In December 2008, West Somerset Coroner Michael Rose expressed concerns regarding high speed driving undertaken by the police and the fact that over 200 deaths have occurred since 2002 during high speed police driving.
The Coroner had ruled that Christopher Mollan’s death on the morning of 9th June 2008 was accidental and a police officer was not at fault. The late Mr Mollan had pulled onto the A39 near Bridgwater from a country road. The police officer’s BMW collided with the late Mr Mollan’s Nissan at a speed between 52 mph and 78 mph. The police officers were racing to a report of a firearm being seen. The Coroner accepted that often the police officers were not at fault but questioned whether high speed police driving should be limited to responding to terrorist activities, scenes where weapons were present and drink drive cases where the driver could cause a fatality. He went onto question whether high speed police driving in other circumstances was necessary and recognised that it presented a grave public danger.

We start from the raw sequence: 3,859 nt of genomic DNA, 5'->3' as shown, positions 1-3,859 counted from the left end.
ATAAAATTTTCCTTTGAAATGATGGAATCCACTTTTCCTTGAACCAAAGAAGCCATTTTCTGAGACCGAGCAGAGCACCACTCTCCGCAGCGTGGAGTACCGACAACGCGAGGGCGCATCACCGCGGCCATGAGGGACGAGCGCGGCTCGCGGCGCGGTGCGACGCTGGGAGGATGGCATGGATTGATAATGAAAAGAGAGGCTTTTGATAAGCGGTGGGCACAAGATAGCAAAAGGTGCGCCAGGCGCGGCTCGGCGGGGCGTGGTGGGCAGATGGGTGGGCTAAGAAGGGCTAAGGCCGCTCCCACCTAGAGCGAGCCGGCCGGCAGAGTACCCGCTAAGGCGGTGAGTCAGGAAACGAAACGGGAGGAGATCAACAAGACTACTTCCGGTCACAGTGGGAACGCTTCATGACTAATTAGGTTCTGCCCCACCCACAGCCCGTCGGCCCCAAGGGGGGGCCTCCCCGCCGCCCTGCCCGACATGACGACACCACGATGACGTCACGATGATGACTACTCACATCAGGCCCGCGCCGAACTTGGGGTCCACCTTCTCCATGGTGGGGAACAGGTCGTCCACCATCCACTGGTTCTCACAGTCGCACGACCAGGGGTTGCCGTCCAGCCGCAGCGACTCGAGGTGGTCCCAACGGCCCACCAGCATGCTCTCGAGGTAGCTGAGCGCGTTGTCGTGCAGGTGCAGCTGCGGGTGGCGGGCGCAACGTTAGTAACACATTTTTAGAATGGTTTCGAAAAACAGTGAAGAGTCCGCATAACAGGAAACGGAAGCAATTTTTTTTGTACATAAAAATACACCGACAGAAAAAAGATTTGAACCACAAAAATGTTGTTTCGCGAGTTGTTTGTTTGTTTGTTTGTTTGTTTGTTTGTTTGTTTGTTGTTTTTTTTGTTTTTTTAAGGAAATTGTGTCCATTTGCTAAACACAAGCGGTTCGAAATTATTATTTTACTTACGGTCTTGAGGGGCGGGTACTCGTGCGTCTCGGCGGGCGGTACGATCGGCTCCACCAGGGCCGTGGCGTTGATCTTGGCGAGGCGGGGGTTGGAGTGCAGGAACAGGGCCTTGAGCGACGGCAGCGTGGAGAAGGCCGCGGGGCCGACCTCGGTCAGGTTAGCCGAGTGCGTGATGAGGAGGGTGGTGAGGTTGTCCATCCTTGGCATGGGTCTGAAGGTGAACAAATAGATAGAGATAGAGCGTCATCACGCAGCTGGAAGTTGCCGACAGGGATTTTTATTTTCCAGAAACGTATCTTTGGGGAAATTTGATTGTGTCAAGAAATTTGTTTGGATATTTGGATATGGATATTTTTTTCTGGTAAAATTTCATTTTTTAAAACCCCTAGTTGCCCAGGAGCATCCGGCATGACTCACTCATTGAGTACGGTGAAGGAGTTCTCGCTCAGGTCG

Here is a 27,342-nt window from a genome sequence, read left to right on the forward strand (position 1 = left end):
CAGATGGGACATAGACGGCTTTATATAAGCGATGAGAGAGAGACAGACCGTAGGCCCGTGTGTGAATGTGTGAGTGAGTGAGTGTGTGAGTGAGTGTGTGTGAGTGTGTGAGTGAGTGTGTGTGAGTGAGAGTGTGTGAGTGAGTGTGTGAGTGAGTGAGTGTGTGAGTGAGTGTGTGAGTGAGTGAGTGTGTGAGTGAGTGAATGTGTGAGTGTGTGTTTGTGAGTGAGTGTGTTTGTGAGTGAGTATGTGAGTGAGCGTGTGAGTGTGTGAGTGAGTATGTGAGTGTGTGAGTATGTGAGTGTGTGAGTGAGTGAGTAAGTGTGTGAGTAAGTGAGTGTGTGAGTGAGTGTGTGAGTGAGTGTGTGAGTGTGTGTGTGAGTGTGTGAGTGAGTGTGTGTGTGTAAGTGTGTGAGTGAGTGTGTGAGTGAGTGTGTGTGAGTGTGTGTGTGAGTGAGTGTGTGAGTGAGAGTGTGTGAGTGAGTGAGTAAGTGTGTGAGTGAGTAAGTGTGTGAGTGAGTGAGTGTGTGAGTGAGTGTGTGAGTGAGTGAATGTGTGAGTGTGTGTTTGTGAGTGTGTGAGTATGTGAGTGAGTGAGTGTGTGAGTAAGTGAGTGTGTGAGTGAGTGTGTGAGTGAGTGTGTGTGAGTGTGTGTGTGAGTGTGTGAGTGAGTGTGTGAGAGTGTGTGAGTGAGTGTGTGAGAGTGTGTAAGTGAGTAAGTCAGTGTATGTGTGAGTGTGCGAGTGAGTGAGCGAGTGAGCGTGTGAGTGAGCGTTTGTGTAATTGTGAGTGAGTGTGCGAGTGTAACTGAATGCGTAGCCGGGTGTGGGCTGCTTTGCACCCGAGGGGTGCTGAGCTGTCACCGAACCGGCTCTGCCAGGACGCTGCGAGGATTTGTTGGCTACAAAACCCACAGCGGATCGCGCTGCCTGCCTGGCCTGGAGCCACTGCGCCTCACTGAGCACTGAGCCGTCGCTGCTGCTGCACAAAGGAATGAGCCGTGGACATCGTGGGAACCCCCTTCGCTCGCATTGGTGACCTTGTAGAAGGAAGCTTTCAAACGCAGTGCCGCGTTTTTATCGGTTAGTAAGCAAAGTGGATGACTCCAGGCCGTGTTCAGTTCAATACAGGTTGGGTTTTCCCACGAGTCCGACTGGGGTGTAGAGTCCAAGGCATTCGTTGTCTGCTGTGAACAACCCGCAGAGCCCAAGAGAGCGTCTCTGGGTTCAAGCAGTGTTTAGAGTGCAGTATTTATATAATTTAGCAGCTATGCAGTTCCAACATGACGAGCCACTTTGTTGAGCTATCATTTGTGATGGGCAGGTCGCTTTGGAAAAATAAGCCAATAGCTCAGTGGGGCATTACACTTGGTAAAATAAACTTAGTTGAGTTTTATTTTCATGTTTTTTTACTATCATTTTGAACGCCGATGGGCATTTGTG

As a result, the Coroner wrote to the Association of Chief Police Officers and Her Majesty’s Inspectorate of Constabulary. He recommended that police officers should have to obtain the authority of a Police Inspector in circumstances where it is unclear whether or not a possible offence necessitated high speed police driving. He also recommended the use of ‘black boxes’ in police vehicles to record their speed.
We will have to wait and see the reaction of the Association of Chief Police Officers. However, the sheer number of people dying during high speed police driving must demand action to be taken.